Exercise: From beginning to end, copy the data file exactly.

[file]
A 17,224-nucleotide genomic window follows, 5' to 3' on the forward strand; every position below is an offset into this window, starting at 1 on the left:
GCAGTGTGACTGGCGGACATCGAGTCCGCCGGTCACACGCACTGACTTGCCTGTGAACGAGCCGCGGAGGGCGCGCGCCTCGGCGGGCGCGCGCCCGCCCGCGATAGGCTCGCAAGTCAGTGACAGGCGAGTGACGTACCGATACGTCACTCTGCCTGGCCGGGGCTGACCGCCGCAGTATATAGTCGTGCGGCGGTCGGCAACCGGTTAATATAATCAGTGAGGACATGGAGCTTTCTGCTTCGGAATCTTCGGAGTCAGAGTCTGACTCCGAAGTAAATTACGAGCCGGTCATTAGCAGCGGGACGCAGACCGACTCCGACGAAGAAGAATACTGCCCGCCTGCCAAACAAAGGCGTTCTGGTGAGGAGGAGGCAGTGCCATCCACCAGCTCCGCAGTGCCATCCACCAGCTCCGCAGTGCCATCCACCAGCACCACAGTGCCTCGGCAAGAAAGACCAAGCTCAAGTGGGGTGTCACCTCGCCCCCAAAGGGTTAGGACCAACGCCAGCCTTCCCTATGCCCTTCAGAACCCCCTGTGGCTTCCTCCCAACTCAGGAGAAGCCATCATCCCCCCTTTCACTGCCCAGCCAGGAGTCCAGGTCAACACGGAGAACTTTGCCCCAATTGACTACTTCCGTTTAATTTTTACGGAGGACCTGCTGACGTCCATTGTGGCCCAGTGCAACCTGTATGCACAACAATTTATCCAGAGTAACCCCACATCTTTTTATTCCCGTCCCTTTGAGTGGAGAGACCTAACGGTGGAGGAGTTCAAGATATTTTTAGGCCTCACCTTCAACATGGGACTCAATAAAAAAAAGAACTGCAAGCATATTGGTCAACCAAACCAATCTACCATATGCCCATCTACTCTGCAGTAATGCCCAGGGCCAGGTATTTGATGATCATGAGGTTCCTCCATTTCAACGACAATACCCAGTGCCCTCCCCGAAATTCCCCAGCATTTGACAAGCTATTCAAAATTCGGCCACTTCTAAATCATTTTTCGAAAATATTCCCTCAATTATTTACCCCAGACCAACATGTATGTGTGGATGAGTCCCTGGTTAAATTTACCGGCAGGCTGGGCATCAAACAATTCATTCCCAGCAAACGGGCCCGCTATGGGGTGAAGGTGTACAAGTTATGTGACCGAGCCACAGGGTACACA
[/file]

A 17,224-nucleotide genomic window follows, 5' to 3' on the forward strand; every position below is an offset into this window, starting at 1 on the left:
GCAGTGTGACTGGCGGACATCGAGTCCGCCGGTCACACGCACTGACTTGCCTGTGAACGAGCCGCGGAGGGCGCGCGCCTCGGCGGGCGCGCGCCCGCCCGCGATAGGCTCGCAAGTCAGTGACAGGCGAGTGACGTACCGATACGTCACTCTGCCTGGCCGGGGCTGACCGCCGCAGTATATAGTCGTGCGGCGGTCGGCAACCGGTTAATATAATCAGTGAGGACATGGAGCTTTCTGCTTCGGAATCTTCGGAGTCAGAGTCTGACTCCGAAGTAAATTACGAGCCGGTCATTAGCAGCGGGACGCAGACCGACTCCGACGAAGAAGAATACTGCCCGCCTGCCAAACAAAGGCGTTCTGGTGAGGAGGAGGCAGTGCCATCCACCAGCTCCGCAGTGCCATCCACCAGCTCCGCAGTGCCATCCACCAGCACCACAGTGCCTCGGCAAGAAAGACCAAGCTCAAGTGGGGTGTCACCTCGCCCCCAAAGGGTTAGGACCAACGCCAGCCTTCCCTATGCCCTTCAGAACCCCCTGTGGCTTCCTCCCAACTCAGGAGAAGCCATCATCCCCCCTTTCACTGCCCAGCCAGGAGTCCAGGTCAACACGGAGAACTTTGCCCCAATTGACTACTTCCGTTTAATTTTTACGGAGGACCTGCTGACGTCCATTGTGGCCCAGTGCAACCTGTATGCACAACAATTTATCCAGAGTAACCCCACATCTTTTTATTCCCGTCCCTTTGAGTGGAGAGACCTAACGGTGGAGGAGTTCAAGATATTTTTAGGCCTCACCTTCAACATGGGACTCAATAAAAAAAAGAACTGCAAGCATATTGGTCAACCAAACCAATCTACCATATGCCCATCTACTCTGCAGTAATGCCCAGGGCCAGGTATTTGATGATCATGAGGTTCCTCCATTTCAACGACAATACCCAGTGCCCTCCCCGAAATTCCCCAGCATTTGACAAGCTATTCAAAATTCGGCCACTTCTAAATCATTTTTCGAAAATATTCCCTCAATTATTTACCCCAGACCAACATGTATGTGTGGATGAGTCCCTGGTTAAATTTACCGGCAGGCTGGGCATCAAACAATTCATTCCCAGCAAACGGGCCCGCTATGGGGTGAAGGTGTACAAGTTATGTGACCGAGCCACAGGGTACACA